Audience Question: How does the opp score gets tied to the quality score?
Paresh: These are two separate metrics. The quality score is pre-published and ensures that anything that we produce meets a certain standard. We did the correlation between MQLs and page views with the quality score of content to validate the framework. Maybe that's something eventually we should think about how we can connect these two. But once we have enough data, we could take a step further and actually see the relation between the quality score and the opp prediction score from that particular article. And if we are able to find correlation in that then nothing like it. Ultimately a high-quality score should result in a high opp prediction score.
Moderator: After the content is released, do you monitor the engagement from the user's side, in terms of time spent and scroll, or is it like a good or bad experience?
Paresh: Yeah, not as much as we would love to. We do still look at all the vanity metrics. There are weekly reports that get sent right from search trends, page visits, bounce rates, etc. We have scheduled reports for that but I don't think we get enough time to look at that and make sense out of it and constantly take actions based on that. I think that's one big challenge which I believe not only us but most marketing teams face is there's so much data and the decision then is about how much time you spent in which area. And unfortunately, we haven't been able to spend enough time in being able to decode all that. If there is a major change then that's when we deep dive into it else we don't proactively look at it
Moderator: What would you consider to be the biggest challenge within marketing in SaaS companies of like $10 to $20 Mn space?
Paresh: I've seen a lot of SaaS companies, especially marketing teams, give up too early on initiatives. I was reflecting on 2020 on what are the top learnings from 2020 and the top learning that I wrote was- not completing the feedback circle. Typically what happens is we will do a lot of campaigns and projects and also execute them. We feel happy. We move on to the next one. But we never sit and decode that or try to see what impact it had on business metrics and complete that circle. The other way around is we start projects or campaigns and time is limited. We are all busy and something better and shiny comes along and we move and we just abandon that.
The second big thing, I would say not a challenge, but the trend that I'm seeing across the board is using data a lot more in decision-making. In the last 6 months, we have gotten better and doing our bit. But the challenge that I find is that not everybody in the team has that mindset. Not everybody's constantly thinking from a data perspective and it is really hard to get all 20 people in the team to constantly take decisions or think from a data perspective. That's one big challenge that most marketers are facing. Everybody understands that to be successful over the next couple of years, marketing is going to be a lot more data-driven. The expectations are skyrocketing and marketing is expected to directly contribute to revenue. That was not the case back in 2010. Then it was leads, then in years, it became qualified leads and then opportunities and then pipeline and now even revenue. And to make that happen, we need data. Without that, it is very difficult because marketing isn't talking to the customers directly. What we have are insights, past performance data, and customer-centricity. Now the challenges, how will you make everybody in the team use this data? That's a problem that is difficult and not solved and I don't even know if this will be solved in the long run.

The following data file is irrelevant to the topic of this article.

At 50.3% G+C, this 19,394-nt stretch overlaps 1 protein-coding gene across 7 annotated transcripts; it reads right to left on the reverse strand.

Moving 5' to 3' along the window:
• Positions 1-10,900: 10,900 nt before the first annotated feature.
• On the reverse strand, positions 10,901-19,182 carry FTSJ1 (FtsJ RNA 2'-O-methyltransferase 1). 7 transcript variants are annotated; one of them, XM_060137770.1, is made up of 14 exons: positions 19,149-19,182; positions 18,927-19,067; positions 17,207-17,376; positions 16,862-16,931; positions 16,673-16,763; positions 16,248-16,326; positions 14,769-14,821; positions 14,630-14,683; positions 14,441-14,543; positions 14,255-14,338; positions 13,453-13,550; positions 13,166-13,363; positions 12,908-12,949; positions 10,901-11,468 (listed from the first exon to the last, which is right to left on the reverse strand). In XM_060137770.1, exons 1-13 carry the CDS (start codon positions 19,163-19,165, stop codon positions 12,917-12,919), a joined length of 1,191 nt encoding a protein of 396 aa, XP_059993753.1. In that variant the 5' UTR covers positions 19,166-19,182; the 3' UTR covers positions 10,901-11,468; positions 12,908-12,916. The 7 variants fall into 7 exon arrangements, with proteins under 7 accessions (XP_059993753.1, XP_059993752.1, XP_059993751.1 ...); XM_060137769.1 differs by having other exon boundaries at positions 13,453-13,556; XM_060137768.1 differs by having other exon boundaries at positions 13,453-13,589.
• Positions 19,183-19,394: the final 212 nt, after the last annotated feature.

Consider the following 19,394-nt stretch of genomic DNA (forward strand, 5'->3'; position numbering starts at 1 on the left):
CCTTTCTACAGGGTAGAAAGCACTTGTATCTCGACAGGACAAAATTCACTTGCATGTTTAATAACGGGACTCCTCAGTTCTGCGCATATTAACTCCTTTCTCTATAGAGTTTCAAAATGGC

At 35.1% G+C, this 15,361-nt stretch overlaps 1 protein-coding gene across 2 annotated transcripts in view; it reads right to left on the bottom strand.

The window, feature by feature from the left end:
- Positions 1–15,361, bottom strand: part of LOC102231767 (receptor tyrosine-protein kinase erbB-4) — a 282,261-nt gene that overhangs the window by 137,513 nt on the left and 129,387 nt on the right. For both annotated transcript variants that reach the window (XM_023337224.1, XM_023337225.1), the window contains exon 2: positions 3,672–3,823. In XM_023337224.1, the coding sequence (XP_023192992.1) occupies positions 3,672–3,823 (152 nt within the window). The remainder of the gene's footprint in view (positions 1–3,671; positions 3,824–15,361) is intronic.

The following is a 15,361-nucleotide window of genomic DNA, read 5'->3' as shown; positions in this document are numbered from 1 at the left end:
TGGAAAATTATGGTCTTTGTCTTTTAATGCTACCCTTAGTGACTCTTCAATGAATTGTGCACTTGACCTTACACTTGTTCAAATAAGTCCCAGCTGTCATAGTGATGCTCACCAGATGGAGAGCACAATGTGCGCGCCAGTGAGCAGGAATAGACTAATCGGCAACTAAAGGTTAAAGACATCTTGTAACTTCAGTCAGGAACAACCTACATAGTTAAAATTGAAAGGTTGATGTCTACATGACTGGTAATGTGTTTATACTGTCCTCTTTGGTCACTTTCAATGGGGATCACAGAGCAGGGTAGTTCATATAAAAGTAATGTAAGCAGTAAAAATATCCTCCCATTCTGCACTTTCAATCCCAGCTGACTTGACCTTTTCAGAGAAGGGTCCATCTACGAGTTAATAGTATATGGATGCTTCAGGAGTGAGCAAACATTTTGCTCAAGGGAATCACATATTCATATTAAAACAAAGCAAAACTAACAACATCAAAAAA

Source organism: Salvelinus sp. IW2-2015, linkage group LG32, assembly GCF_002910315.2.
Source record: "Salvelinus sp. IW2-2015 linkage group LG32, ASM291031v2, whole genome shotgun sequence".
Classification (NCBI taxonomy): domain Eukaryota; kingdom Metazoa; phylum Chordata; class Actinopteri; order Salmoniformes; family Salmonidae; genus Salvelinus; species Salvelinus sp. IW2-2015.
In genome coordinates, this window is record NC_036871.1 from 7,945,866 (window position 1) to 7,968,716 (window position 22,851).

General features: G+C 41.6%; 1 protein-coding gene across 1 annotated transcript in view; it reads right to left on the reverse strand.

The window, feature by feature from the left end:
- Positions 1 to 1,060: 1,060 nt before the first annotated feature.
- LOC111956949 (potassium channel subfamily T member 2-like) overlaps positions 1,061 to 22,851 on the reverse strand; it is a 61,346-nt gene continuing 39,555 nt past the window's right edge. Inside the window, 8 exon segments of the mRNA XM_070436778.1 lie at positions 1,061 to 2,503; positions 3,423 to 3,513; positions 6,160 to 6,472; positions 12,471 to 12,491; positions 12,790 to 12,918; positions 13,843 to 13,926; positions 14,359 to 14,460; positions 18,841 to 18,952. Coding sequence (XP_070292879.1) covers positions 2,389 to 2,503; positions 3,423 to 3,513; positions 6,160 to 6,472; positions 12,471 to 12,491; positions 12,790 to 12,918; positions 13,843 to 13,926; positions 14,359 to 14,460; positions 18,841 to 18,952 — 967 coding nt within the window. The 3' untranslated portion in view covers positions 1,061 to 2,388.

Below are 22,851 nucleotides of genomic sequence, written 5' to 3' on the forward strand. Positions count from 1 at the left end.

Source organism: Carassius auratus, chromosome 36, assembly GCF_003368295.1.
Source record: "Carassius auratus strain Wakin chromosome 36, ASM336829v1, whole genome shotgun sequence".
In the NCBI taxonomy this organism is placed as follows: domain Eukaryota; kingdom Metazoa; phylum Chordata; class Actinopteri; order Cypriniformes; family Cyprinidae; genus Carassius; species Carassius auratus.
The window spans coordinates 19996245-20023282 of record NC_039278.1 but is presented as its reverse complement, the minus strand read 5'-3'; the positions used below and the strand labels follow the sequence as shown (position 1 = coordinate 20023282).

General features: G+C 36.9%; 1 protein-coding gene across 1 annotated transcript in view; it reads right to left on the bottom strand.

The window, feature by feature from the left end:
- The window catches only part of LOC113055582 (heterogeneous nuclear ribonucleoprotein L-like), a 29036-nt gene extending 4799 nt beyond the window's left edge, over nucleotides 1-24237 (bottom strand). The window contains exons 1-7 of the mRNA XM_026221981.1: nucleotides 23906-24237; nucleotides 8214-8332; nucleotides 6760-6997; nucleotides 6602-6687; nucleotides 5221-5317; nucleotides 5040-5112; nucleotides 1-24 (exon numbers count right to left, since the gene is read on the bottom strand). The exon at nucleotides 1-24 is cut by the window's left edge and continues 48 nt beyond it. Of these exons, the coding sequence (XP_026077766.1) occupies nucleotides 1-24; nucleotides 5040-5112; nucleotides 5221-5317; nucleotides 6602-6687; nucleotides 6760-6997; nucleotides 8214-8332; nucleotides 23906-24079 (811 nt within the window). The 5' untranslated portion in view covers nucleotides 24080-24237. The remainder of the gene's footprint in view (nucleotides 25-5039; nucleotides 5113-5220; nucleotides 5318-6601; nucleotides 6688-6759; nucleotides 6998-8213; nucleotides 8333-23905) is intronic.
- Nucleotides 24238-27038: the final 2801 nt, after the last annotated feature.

Moderator: Describe your dream marketing analytics tool. You can get creative as possible- a tool that will solve all your marketing problems.
Paresh: I would really love a bot that constantly every day, every hour sends me insight which you should look at based on all the things that I see or my intelligence.
I think I have two challenges there. One, I personally, and I believe most of the leaders, don't have enough time to spend looking at data. Then understanding analytics, figuring out insights, and then how we should use them in what we are doing. The second is that I don't have a dedicated team to do this as well. And I don't think a lot of companies in our range $15 to $40 Mn have like a dedicated three to four people team to constantly be able to do this. The third is the problem I spoke about, how do you get everybody in the team to have that mindset to be able to mine insights from data. And data keeps increasing every day. So I don't know, maybe like a bot or any AI that is constantly looking at these zillions of data points and that is trained enough to come up with one or two key insights of the day and send it to me saying- “Today, think about these two things and work on these two things. It will help you improve your business every day”. If I am pushed to think about two key findings per day and over the course of the year, I will be thinking about acting upon at least 400 or 500 of these insights versus maybe 50 that I do today. Maybe this is wishful thinking but I'm just thinking from a first principle and actionable perspective.